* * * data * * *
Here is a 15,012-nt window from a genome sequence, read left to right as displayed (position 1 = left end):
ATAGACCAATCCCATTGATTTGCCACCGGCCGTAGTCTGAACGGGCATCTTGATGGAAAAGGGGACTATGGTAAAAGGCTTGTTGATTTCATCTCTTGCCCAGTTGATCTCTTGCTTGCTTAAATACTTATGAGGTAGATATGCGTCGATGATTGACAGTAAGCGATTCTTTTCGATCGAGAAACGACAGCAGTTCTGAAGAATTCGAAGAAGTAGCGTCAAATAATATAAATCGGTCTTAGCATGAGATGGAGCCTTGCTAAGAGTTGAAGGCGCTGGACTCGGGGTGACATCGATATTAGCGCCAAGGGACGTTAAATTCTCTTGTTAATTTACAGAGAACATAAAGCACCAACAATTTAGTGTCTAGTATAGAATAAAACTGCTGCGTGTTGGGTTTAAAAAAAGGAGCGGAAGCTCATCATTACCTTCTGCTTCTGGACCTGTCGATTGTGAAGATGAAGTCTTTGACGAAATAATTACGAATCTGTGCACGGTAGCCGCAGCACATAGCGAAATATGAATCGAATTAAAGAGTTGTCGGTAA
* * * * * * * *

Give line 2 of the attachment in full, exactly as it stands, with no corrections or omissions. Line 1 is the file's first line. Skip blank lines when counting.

ATAGACCAATCCCATTGATTTGCCACCGGCCGTAGTCTGAACGGGCATCTTGATGGAAAAGGGGACTATGGTAAAAGGCTTGTTGATTTCATCTCTTGCCCAGTTGATCTCTTGCTTGCTTAAATACTTATGAGGTAGATATGCGTCGATGATTGACAGTAAGCGATTCTTTTCGATCGAGAAACGACAGCAGTTCTGAAGAATTCGAAGAAGTAGCGTCAAATAATATAAATCGGTCTTAGCATGAGATGGAGCCTTGCTAAGAGTTGAAGGCGCTGGACTCGGGGTGACATCGATATTAGCGCCAAGGGACGTTAAATTCTCTTGTTAATTTACAGAGAACATAAAGCACCAACAATTTAGTGTCTAGTATAGAATAAAACTGCTGCGTGTTGGGTTTAAAAAAAGGAGCGGAAGCTCATCATTACCTTCTGCTTCTGGACCTGTCGATTGTGAAGATGAAGTCTTTGACGAAATAATTACGAATCTGTGCACGGTAGCCGCAGCACATAGCGAAATATGAATCGAATTAAAGAGTTGTCGGTAA